**DOWNLOADABLE VIDEO: On House Floor, Spanberger Urges Colleagues to Support Her Amendment Pressing State Department to Assist Affected Personnel, Prevent Future Attacks**
WASHINGTON, D.C. — U.S. Representative Abigail Spanberger today urged the U.S. State Department to protect U.S. personnel following a series of mysterious incidents directed against U.S. diplomats and federal employees — often called “Havana Syndrome” attacks.
“Havana Syndrome” describes reports of abnormal health conditions that first surfaced among more than 40 U.S. Embassy staff in Havana, Cuba in 2016. Since then, reports have identified more than 130 total cases among American personnel — including on American soil. Shared symptoms include headaches, tinnitus, dizziness, hearing or vision loss, vertigo, and cognitive difficulties.
To urge strong federal actions in response to these incidents, Spanberger spoke on the floor of the U.S. House of Representatives in support of her amendment to the fiscal year 2022 State, Foreign Operations, and Related Programs (SFOPs) appropriations legislation. Specifically, her amendment brings attention to the national security threat of “Havana Syndrome,” calls for a robust interagency response and information-sharing with Congress, and presses the State Department to make sure all affected personnel receive the prompt and appropriate care they deserve.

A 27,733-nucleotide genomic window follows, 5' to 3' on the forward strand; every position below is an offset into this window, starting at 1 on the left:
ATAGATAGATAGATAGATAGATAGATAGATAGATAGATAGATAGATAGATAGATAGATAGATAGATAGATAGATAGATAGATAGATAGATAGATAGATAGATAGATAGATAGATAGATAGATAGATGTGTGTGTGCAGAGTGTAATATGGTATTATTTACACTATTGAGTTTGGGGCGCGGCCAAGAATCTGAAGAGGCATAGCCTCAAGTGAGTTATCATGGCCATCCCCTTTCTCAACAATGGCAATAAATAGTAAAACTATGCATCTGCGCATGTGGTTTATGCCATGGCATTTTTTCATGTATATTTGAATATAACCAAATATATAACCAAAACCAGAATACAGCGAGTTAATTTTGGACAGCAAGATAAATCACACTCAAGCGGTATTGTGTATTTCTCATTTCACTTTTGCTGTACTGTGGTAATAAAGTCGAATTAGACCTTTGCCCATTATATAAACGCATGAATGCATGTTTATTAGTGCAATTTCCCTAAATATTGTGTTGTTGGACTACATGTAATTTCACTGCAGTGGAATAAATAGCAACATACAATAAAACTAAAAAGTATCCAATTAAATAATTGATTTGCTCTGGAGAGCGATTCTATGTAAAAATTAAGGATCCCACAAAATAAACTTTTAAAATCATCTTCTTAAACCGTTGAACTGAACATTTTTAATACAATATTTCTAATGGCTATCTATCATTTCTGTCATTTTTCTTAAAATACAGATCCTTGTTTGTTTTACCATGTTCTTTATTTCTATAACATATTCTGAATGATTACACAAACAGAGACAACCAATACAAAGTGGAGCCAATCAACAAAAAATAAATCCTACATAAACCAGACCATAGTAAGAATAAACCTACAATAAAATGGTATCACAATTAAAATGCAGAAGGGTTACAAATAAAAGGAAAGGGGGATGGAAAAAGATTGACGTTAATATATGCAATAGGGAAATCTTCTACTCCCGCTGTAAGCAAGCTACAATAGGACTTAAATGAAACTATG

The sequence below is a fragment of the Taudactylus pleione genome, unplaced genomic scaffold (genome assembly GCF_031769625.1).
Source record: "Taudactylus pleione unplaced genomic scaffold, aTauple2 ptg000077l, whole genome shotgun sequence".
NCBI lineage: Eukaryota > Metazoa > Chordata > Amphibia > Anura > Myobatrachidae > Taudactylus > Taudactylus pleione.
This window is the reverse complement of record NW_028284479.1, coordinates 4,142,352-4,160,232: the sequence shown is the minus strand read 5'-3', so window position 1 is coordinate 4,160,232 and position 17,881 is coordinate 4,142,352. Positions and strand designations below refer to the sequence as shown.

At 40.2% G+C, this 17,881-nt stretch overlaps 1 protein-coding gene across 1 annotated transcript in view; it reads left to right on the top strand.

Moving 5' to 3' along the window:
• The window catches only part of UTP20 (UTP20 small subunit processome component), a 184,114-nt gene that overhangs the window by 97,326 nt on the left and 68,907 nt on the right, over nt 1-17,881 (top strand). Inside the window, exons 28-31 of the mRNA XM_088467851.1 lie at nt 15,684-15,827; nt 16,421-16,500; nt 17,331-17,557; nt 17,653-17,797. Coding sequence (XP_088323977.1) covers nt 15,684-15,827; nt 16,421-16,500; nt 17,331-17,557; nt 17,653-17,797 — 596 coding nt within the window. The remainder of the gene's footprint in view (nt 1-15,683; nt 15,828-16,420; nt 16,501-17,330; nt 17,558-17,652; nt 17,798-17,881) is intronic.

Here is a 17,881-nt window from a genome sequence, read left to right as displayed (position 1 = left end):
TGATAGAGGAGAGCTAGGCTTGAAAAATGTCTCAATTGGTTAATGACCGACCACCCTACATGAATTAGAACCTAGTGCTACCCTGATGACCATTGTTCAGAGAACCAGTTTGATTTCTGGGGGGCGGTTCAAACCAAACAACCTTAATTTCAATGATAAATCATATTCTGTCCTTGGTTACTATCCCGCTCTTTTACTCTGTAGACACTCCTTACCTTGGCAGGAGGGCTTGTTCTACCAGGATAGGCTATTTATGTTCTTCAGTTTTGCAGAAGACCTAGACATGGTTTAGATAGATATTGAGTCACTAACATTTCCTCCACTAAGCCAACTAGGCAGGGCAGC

Click here to watch her remarks, and a full transcript is below.
I stand in support of my amendment demanding action in response to the “Havana Syndrome” incidents affecting Americans around the world.
The recent string of mysterious attacks on U.S. diplomats and personnel — often called “Havana Syndrome” — is a serious threat to our national security. Having spoken directly with individuals impacted, I know these attacks are having lasting and detrimental impacts on the health of our nation’s public servants.
I stand here today to call for a robust interagency response — one that reflects the severity and urgency of the situation.
The State Department must play an active role in this response, share relevant information with Congress — particularly the House Foreign Affairs Committee, and make sure all affected personnel receive prompt and appropriate care. It is our duty to ensure our public servants get the care and the answers they deserve.
As a former federal employee, I intend to keep pressing the administration to better protect our diplomats and federal employees serving at home and abroad.
I know firsthand their commitment to their missions, their devotion to our country, and the promises we have made to them.
I urge my colleagues to join me in this cause. Thank you, and I yield back.
Additionally, Spanberger’s amendment urges the administration to share details on the origins and handling of these incidents with Congress, including the House Foreign Affairs Committee — on which Spanberger serves.
Spanberger has long pushed for the federal government — including the State Department — to strengthen its response to “Havana Syndrome” incidents.